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Millennium Nikkor 50mm F1.4

I am delighted that I can use the millennium nikkor lens on my Sony NEX-5N. To be able to use a lens such as this on a digital camera is fabulous.

I still have my first roll of film in my Nikon S3 2000 rangefinder camera - the advent of digital cameras has really destroyed my ability to use film cameras. You get used to being able to adjust ISO speed on the fly - whereas with film, you are stuck with a single ISO. I had high hopes from scanning film images but I found that it takes very long to scan film, and the image quality after scanning is not comparable to digital pictures. The other issue with film photography is that you cannot immediately check results, you have a long wait before you know whether the pictures came out as expected. Nevertheless, film gives you a different look, and if you do manage to take a good picture, this has its own value.

Performance of film

I have not yet seen the results from my film camera yet. 

The optical formula for the millennium nikkor is not published, but it is reportedly a better performer than the original 50mm f1.4 nikkor from the 1950s. Apparently the lens has the same formula as the special Olympic edition of 1964, but with modern coatings.

Performance on Digital

I am using the 50mm nikkor on a Sony NEX-5N, which has an APS-C size sensor. This means that I get a crop from the central portion of the full 35mm image. The angle of view roughly equates to a 75mm lens.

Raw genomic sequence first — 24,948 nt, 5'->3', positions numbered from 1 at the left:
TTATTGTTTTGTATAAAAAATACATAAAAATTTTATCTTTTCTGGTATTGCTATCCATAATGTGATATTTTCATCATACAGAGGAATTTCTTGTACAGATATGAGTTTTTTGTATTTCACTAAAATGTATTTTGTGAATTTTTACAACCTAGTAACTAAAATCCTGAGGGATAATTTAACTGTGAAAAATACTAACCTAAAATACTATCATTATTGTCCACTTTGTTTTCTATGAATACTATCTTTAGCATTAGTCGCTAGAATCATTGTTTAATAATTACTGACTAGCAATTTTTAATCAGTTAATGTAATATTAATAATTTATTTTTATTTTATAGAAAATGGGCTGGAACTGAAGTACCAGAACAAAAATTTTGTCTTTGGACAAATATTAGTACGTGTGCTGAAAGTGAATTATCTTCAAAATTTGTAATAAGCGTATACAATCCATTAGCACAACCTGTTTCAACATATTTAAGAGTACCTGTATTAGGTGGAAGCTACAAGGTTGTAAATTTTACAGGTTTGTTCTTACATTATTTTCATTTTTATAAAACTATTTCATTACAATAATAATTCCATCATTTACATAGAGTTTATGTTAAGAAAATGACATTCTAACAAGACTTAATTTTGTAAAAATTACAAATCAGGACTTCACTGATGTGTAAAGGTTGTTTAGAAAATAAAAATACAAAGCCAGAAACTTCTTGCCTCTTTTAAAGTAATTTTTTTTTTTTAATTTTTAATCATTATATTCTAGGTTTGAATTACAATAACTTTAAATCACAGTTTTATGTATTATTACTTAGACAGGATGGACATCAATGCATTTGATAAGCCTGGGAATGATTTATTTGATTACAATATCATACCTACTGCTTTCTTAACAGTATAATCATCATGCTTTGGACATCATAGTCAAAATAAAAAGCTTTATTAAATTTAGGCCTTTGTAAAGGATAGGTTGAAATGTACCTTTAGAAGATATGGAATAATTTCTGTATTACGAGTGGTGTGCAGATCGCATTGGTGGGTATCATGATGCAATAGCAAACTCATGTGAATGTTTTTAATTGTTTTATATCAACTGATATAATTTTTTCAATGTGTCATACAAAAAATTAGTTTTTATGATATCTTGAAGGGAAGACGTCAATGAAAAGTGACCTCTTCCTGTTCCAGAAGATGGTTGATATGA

I have not taken enough pictures to form a final opinion but my initial impression is that the lens is sharp straight from F1.4. There is some amount of spherical aberration at F1.4, which makes bright surfaces glow slightly. This goes away at F2. 

At F1.4, there is coma towards the edges of the image - this causes point sources of light to appear slightly distorted. 

I need to take many more pictures before I can comment on the image quality overall. So far I am very pleased.

The lens has a very long focus throw so it takes a while to move from one end to another. The flip side is that the focus can be adjusted to a fine degree.

One of the odd aspects of internal mount Nikkor rangefinder lenses is that the entire lens is turned to focus - there isn't a focussing ring. Instead there is an aperture ring where you would normally expect the focussing ring to be. 


ISO 1600 F1.4 (handheld)
ISO1600 F1.4 (handheld)
You can see coma in point light sources especially at the edges
ISO 1600 F1.4 (handheld)
ISO 1600 F1.4 (handheld)
ISO 1600 F1.4 (handheld)
ISO 1600 F1.4 (handheld)
Notice the glow on bright areas - due to spherical aberration I think